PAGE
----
September 25, 2017

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Radio Roundtable: Twitter-Aflac and Chrysler; social media “gottcha” journalism; and a blogger’s libel case

Radio Roundtable: Twitter-Aflac and Chrysler; social media “gottcha” journalism; and a blogger’s libel case

This week, co-host Sarah Wurrey joins Jennifer Zingsheim on the Roundtable to discuss Aflac and Chrysler’s Twitter problems, NPR’s run-in with “gottcha” journalism with a social twist, and a blogger is forced to pay $60,000 in a libel case–even though his post was proven to be truthful.

[powerpress]

This week’s show is 30 minutes in length.

First, Jen and Sarah discuss Twitter’s use in marketing for companies–specifically, whether recent events have made it more of a minefield for companies. Sarah says no, that the Chrysler and Aflac cases are just good reminders that you need to be very careful when using Twitter. For Chrysler, the issue is making sure that you’re careful about managing multiple accounts. For Aflac, Sarah notes that Gilbert Gottfried was a known entity before Aflac hired him–his type of humor should have been considered. Jen points out that timing is everything–and that even the successful Red Cross “mixed Tweet” incident could have ended differently if something had been in the news then that would have altered the public’s perception of the appropriateness of the Tweet.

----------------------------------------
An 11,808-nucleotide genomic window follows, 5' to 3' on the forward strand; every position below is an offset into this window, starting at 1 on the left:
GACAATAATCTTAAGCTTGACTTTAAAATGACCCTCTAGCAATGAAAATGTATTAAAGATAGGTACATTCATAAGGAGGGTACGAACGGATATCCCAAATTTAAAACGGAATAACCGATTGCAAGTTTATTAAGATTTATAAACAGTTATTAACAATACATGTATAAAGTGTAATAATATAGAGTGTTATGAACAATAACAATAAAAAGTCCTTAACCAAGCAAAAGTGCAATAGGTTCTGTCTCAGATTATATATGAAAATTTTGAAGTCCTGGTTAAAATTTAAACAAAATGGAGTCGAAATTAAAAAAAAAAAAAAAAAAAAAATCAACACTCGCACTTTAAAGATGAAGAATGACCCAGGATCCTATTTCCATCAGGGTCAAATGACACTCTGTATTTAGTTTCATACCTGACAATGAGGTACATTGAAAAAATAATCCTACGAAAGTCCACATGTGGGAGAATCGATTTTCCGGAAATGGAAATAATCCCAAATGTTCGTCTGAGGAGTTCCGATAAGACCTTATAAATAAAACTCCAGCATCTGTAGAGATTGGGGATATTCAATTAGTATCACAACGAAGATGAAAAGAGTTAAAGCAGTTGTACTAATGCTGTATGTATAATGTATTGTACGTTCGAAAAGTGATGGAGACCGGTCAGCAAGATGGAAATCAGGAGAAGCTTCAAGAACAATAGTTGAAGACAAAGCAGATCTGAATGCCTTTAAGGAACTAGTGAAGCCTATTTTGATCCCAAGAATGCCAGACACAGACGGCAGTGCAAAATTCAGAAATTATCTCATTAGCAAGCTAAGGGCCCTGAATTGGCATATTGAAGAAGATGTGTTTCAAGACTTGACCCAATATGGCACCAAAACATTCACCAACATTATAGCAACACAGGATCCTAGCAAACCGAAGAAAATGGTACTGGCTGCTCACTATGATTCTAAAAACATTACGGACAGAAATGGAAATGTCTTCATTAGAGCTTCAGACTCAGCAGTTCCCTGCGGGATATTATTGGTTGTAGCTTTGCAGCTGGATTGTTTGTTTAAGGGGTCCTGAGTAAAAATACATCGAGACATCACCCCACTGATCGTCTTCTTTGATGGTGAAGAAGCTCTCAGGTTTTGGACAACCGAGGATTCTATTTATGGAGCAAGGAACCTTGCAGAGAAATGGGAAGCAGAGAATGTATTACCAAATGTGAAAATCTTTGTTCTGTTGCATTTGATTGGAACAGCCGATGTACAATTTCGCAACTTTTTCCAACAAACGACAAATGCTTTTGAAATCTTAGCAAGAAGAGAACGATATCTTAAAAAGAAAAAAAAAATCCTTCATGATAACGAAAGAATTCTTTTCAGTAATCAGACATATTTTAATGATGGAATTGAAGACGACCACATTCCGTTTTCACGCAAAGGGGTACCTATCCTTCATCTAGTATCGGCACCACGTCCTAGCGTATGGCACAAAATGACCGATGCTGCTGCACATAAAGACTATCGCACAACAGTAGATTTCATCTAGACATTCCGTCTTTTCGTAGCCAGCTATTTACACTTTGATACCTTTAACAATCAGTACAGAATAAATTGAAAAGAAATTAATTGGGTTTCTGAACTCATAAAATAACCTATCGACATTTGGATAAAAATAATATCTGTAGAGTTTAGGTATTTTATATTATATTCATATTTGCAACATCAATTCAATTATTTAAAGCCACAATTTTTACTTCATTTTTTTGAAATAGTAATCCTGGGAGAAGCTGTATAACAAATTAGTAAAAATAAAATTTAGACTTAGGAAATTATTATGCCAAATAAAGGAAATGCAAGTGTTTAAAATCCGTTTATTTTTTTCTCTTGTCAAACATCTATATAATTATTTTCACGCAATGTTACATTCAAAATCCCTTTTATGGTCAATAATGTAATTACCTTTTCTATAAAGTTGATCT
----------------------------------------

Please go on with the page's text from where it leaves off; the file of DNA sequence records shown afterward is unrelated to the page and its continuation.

Next, NPR was the target of a piece of online, “gottcha” journalism recently. Conservative activist James O’Keefe targeted the organization in an undercover “sting” designed to embarrass NPR. The speed at which the video was transmitted to blogs, made it to news, and led to the resignation of NPR’s CEO Vivian Schiller was astonishing. Is this the pace of news now, or was the realization that the video had been heavily edited after the fact enough of a cautionary warning? Both Jen and Sarah think that this type of “journalism” will continue, despite the obvious flaws.

Finally, Jen and Sarah talk about a recent jury verdict in the case against a blogger in Minnesota. The case is interesting because even though the blogger was found to have made a truthful statement–the judge ruled that the blogger could be sued for “tortious interference”–and was ordered to pay the plaintiff $60,000. Jen and Sarah discuss the potential for a “chilling effect” on bloggers, and how this case and the recent settlement paid by Courtney Love may impact blogging. Jen feels that this move towards litigation is part of the maturation process of social media, which was bound to develop after a seeming “wild west” phase.

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